Unusual an experience as it may be for “near paganism” to play a foundational and explicit role in conversion to Christianity, Lewis’s understanding of the origin and function of myth illuminates the relationship between the two. Especially in the face of the modern reduction of nature to “mere machinery,” the trappings of myth—the naiads, dryads, and gods of nature—open human perception to the possibility of a “world of abundant life” and of personality “behind all living things.” Moreover, Starr observes, Lewis sees in the actual content of ancient myths “‘gleams of celestial strength and beauty’” through which “God spoke to pagan peoples” about the truth, even though the pagan gods are false. These stories allowed glimpses, though often distorted and darkened, into what is true about the world and the divine and inspired a longing for beauty until God spoke his own “story” through salvation history.

Alive as he was to the ability of myth (either traditional myths or story-telling more broadly) to communicate truth and shape the imagination, Lewis reflected deeply on the way myth works as a mode of knowledge. To know something discursively requires us to “withdraw ourselves from reality,” to stand alongside what is real to speak abstractly about it. What is said may be true, but it is not the same as reality. Lewis proposes that “what flows into you from the myth is not truth but reality” because myth gives us an experience of “being caught up in the real.” Myth “acts on our imagination like an experience” rather than a proposition, and it may get us closer to reality itself: in receiving a myth “you were not knowing, but tasting; but what you were tasting turns out to be a universal principle. The moment we state this principle, we are admittedly back in the world of abstraction. It is only while receiving the myth as a story that you experience the principle concretely.” Thus, Starr concludes, myth can work on the imagination and sentiments in a way that opens human understanding to meaning and transcendence in a more direct way than propositional truth. In his own mythical invention for example, Lewis’s Perelandra offers both a riveting adventure in interplanetary travel to an unfallen world and a depth of experiential knowledge of the beauty and wisdom of innocence, the profound loss entailed in disobedience, and the providence of God over creation even beyond our own world.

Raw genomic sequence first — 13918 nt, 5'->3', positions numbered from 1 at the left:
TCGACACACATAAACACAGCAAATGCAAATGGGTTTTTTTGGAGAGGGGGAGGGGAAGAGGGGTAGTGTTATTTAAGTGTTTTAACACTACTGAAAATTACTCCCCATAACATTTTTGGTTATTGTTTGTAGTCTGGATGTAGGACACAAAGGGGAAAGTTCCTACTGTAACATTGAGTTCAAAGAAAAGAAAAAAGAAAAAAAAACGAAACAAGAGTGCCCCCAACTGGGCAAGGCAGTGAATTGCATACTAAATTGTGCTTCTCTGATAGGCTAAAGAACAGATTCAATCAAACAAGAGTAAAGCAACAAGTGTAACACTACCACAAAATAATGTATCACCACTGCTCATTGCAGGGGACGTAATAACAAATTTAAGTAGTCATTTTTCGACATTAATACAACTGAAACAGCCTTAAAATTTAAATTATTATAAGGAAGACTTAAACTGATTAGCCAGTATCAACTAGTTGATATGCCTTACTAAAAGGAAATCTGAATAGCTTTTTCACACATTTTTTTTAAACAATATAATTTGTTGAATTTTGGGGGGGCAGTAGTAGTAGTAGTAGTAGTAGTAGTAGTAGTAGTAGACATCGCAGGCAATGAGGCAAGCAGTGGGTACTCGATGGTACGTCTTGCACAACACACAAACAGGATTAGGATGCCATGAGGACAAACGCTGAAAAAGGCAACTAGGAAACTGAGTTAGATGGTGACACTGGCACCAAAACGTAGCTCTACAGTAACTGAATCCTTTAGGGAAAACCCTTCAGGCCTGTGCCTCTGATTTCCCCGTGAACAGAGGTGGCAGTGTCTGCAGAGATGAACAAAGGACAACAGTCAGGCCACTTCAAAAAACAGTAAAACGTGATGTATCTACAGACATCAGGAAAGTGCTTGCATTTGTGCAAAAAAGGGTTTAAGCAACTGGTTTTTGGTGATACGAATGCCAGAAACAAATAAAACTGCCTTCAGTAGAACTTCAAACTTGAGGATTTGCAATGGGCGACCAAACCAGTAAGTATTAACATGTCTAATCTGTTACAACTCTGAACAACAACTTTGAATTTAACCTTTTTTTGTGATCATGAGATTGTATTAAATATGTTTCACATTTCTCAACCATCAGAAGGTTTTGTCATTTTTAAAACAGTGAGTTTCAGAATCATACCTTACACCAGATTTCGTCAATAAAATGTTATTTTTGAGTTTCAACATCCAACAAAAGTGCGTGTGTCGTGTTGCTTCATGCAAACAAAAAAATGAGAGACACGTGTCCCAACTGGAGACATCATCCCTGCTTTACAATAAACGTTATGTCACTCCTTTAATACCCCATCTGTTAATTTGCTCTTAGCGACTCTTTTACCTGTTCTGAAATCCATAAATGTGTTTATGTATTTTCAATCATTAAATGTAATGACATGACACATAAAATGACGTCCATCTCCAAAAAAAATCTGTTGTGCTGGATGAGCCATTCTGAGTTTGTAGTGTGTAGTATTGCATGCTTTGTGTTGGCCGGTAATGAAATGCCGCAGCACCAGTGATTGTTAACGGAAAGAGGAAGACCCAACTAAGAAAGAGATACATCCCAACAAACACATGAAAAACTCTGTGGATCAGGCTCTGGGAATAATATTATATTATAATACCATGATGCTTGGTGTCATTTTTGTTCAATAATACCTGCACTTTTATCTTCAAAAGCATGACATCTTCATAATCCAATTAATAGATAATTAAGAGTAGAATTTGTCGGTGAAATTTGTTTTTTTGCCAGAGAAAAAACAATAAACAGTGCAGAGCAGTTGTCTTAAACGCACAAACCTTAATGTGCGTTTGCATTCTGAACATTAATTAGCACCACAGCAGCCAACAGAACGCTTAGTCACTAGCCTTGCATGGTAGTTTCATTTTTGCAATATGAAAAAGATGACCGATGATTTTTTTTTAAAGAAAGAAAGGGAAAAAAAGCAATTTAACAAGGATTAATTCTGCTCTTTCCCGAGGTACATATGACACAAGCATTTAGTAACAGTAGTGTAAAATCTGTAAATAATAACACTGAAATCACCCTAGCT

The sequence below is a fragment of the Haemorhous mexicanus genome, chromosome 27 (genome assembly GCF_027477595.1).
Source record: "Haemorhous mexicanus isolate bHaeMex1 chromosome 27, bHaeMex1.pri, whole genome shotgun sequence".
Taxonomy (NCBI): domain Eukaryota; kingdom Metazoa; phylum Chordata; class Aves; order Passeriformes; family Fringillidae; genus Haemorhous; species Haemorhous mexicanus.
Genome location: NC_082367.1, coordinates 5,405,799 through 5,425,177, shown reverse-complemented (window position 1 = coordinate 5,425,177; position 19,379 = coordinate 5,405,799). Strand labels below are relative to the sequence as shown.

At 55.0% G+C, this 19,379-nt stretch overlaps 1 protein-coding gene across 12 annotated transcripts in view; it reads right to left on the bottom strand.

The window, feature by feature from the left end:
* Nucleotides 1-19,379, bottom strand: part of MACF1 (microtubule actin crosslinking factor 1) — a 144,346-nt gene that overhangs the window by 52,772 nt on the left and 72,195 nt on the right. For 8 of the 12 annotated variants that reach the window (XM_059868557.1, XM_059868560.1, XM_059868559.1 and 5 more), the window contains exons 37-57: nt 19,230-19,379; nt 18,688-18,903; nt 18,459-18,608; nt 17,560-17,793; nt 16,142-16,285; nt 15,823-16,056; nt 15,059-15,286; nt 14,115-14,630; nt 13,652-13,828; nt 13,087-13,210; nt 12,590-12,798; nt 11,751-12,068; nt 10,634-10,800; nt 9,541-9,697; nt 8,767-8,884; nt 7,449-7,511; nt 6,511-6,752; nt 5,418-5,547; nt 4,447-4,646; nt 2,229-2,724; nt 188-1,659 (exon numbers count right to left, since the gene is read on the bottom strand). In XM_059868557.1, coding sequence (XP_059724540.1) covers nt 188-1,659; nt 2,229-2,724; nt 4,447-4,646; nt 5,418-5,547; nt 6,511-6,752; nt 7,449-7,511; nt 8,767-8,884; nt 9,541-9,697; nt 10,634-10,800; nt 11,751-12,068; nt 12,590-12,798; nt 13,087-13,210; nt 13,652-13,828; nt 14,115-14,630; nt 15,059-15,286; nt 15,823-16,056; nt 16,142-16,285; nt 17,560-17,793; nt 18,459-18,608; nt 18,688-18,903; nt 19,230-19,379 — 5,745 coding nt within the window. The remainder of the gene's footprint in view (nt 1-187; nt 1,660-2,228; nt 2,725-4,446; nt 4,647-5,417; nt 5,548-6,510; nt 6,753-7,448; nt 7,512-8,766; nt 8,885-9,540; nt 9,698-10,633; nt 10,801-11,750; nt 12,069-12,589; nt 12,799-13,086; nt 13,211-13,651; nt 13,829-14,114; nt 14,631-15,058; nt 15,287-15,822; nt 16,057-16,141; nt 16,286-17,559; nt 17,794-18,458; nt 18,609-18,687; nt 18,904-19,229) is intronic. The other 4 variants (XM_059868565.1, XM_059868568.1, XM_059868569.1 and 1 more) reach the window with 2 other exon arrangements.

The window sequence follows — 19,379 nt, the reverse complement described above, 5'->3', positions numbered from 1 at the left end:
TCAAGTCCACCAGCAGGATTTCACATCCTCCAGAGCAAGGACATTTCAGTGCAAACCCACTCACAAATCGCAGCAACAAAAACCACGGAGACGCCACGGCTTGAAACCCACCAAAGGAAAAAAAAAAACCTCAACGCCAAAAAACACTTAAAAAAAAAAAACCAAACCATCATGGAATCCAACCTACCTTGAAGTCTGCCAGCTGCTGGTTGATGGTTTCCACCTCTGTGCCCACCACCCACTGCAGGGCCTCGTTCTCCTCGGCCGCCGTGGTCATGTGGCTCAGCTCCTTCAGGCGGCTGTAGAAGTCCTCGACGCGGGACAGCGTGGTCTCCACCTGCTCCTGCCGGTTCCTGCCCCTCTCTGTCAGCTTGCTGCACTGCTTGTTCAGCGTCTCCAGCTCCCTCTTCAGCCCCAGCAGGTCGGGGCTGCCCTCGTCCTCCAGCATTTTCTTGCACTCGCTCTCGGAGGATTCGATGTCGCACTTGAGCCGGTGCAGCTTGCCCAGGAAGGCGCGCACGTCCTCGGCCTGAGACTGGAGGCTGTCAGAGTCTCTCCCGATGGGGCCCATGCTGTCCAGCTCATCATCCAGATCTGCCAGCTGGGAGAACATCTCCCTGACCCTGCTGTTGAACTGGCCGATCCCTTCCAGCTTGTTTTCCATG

Starr unpacks these and other insights into myth at greater length and also offers a helpful discussion of Lewis’s fellow Inklings, specifically J.R.R. Tolkien on creating myths and Owen Barfield on language. Starr also sheds light on Lewis’s understanding of the meaning of sexual difference, the relationship between Lewis’s own mythical writings and the ancient myths he loved, and Lewis’s reckoning with the possibility that myths can also deform our imagination and experience, if they are not transparent to what is really true (or truly real).

In Starr’s estimation, Lewis helps us to see that myth matters because it can form us to perceive reality truly, which leads us to the moment when “myth becomes fact—the most real thing there is,” the Incarnation.

Meredith Rice holds a B.A. and an M.A. in Theology from the University of Dallas and The Catholic University of America, respectively.

Meredith Rice holds a B.A. and an M.A. in theology from the University of Dallas and The Catholic University of America, respectively.

Posted on March 1, 2021